Friday 11 October 2019

David Goldman (Spengler in Asia Times) talks about China

'Coming from a younger and also reasonably successful culture, which is the Jewish culture, I look at the Chinese in awe. They should never be underestimated. What makes China China? What is it? How does it understand itself? Until the Jesuits turned up in the 16th century, Matteo Ricci and his colleagues, China simply understood itself as civilization. China was a civilizing principle. It was a means of unifying different ethnicities on the basis of a very different principle than Rome or Alexander or the Holy Roman Empire or any entity in the West or its antecedents, and I think that’s best illustrated by what it’s like to be a Chinese child.

'Chinese children [are] very bumptious and sort of have a free happy-go-lucky kind of existence until they’re about six at which point they’re given a pen and the pot of ink and a piece of paper and they’re told now you’re going to learn the characters and for the next six or seven years they’ll spend four hours a day learning the characters.

'China managed to combine roughly 70 major language groups by having a unified written language and entirely diverse spoken languages....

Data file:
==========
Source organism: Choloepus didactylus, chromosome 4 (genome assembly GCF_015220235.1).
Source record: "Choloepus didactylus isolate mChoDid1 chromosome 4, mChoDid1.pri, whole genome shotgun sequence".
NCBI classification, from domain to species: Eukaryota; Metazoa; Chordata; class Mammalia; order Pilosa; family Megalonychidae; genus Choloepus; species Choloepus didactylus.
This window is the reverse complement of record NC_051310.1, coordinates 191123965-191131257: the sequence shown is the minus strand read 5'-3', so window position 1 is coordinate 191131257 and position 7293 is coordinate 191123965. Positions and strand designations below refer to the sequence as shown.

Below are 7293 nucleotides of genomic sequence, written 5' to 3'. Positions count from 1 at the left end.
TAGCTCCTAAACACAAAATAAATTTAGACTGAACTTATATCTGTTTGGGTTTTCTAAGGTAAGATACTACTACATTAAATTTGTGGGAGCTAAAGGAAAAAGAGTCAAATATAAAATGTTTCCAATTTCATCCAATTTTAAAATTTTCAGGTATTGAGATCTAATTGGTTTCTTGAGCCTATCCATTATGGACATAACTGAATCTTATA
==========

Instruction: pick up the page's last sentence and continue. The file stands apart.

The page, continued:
'Important to remember that China had by some estimates 30 percent literacy 2,000 years ago when literacy in the West was a tiny fraction of that. Now, China essentially grew from the tiny area denoted by the Shang Dynasty 3,500 years ago by making its neighbors an offer they couldn’t refuse. The offer was you become Chinese, which is you learn the characters you adopt Chinese dress, Chinese customs, and you pay taxes to the Emperor who will be the arbiter of conflicts among various ethnicities and so forth. That’s option one.

'Option two is we kill you all and it worked quite effectively. China basically reached its current geographical boundaries, which were natural, the Gobi Desert, the Himalayan mountains, and the oceans by the year 700. They haven’t changed substantially since then nor are they likely to change. This is not Rome or Alexander or the British Empire or the Comintern, which wants to conquer masses of territory. China wishes to project influence but it does not look- it has not in thirteen hundred years, fourteen hundred years looked for territorial expansion.'

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